The monsters of Doctor Who, there has always been a relevance to them that highlights the era that they come from. I know you can’t tell us what monsters we’ll see exactly, but can you describe the fear and the menace that they’ll create o Doctor Who?
People used to be scared of Doctor Who, I think they’re going to be scared of the monsters
The monsters that we get, obviously like you said, I can’t say very much about what we’ve seen but they’re all very scary. The effects on them are absolutely amazing, the production values of the show is insane. The bits and pieces that I have seen myself, are really believable, really dark. People used to be scared of Doctor Who, I think they’re going to be scared of the monsters.
Acting alongside the monsters, which are not really there, we’re often acting to tennis balls and to mics on the wall and to sticks that are moving around, that’s a challenge because you’ve seen a little bit of a vision of what the monster should look like but you never know what it’s going to look like when its got effects on it and you as an actor have to determine how big you’re going to make your reactions and you just hope that with the director you’ve done it right and not gone over the top.
I’m really excited along with everyone else to see it, because I haven’t seen final versions of everything and when the thing is not there, it’s just going to be so amazing to see the work that has been put into them.
This year sees a larger group of companions in the TARDIS, from all walks of life. Are you guys a dysfunctional family on the show?
By the end of it, we’re really reliant on each other
Yeah I think we are like a dysfunctional family, and I think at the end of it you’re right in saying that it becomes like a dysfunctional family. We are so reliant on each other by the end of it and don’t want to go back to our original lives because we’ve all found something in the team that makes us as stronger individual.
We all bring different dynamics to the group, and I think for new audiences and old audiences, they’ve got way in with so many different companions and the Doctor, there are so many points of relation that they can jump into. We’ve got the older one, we’ve got Tosin’s character who’s much younger and he’s male. We’ve all got different personalities that happen to complement each other, but also challenge each other.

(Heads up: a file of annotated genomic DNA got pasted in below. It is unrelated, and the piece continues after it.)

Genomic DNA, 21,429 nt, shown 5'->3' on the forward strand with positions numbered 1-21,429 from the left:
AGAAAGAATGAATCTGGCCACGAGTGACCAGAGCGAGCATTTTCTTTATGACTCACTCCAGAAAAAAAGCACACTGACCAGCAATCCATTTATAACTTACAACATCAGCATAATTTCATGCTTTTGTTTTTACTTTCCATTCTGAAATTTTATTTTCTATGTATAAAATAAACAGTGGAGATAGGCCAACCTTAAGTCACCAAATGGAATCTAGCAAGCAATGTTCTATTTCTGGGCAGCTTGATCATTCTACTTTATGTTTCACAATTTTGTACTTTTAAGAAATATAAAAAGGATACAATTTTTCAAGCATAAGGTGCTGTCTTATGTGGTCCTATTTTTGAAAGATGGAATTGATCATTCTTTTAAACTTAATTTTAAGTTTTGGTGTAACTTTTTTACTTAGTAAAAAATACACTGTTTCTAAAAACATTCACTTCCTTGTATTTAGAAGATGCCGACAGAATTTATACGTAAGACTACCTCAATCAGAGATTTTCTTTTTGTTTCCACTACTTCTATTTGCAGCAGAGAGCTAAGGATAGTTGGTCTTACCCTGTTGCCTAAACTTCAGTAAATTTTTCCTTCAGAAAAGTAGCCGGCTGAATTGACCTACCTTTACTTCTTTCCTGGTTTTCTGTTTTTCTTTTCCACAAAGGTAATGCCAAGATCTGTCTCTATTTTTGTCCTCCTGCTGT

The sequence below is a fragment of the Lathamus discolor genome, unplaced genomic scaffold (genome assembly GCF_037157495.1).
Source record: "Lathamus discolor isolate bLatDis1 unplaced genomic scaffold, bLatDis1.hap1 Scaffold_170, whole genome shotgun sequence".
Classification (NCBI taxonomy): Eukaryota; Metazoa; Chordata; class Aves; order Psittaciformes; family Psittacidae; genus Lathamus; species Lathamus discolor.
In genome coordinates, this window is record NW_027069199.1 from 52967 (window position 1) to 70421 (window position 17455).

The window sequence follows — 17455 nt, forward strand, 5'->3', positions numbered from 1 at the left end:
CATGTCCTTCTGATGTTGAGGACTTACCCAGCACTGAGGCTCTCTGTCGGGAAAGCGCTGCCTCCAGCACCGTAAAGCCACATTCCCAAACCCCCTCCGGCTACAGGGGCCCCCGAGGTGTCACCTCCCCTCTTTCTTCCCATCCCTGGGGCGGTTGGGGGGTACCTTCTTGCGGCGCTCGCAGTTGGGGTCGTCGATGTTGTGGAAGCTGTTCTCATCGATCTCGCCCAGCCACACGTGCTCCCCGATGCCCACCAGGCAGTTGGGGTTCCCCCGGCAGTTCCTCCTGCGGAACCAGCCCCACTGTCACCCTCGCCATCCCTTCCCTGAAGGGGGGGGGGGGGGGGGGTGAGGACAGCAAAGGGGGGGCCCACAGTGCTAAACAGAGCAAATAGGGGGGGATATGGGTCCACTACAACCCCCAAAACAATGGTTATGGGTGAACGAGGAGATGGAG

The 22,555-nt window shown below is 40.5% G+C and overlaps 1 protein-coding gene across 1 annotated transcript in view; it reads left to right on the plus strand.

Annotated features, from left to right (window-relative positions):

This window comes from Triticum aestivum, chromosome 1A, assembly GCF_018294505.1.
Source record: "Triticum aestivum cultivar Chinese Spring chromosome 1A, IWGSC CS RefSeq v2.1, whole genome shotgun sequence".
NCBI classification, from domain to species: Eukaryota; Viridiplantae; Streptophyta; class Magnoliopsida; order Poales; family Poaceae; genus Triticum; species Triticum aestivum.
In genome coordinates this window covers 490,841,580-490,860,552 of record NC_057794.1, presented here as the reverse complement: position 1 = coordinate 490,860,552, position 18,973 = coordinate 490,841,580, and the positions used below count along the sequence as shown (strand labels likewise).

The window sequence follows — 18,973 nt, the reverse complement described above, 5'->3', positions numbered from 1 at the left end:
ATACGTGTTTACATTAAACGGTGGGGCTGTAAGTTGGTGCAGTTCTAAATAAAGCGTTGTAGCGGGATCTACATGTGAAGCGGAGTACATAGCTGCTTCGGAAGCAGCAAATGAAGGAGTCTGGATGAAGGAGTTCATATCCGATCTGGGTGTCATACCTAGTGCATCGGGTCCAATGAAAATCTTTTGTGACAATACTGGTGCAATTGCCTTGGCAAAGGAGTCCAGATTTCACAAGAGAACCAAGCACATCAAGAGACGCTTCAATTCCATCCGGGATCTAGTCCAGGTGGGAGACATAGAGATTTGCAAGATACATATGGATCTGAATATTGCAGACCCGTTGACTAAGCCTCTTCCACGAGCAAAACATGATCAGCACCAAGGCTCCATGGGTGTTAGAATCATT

There are times where you’ll see throughout the series, it’s not all smooth sailing, we don’t all agree on one thing, we don’t all agree with the Doctor. Like you say, like a normal family. By the end of it, we’re really reliant on each other. What’s really great with the way that it’s written, it’s never weird for the Doctor to go with one of the friends and the other two friends be off doing their own thing.
So it’s never like all of the scenes have four of us in it and it’s too full.
People fear change, but Doctor Who has always emphasised that change is good and necessary. For someone who has never seen Doctor Who or is wary of the new direction that the series is taken, how would you pitch this season to them?
there’s so much heart and truth in each episode
The new series is ten standalone episodes. Each episode has their own story arc, but there’s a through-line throughout them but it’s a really good starting point for someone who hasn’t watched them and has no knowledge of the show, just to get involved. We have so many brilliant shows on at the moment, sci-fi shows and there’s a newfound interest I think in sci-fi.
I just think it’s a great British show where if you’ve never seen a thing like this before, you just want to see something that’s filmed amazingly and the acting is brilliant. There are some well known faces in it, we’ve got amazing guest actors and stuff like that. It’s just bold, it’s brave. Watch a few episodes and give it a try, because there’s so much heart and truth in each episode. The British love a drama, and this is full of drama and full of monsters. Just give it a try and you will literally be shocked.
Remember, Doctor Who gets a local broadcast from October 8 on Showmax. It looks wild, early reviews are beyond positive and the fresh coat of paint on the long-running series looks set to propel straight into the stratosphere of pop culture and beyond.
Last Updated: September 27, 2018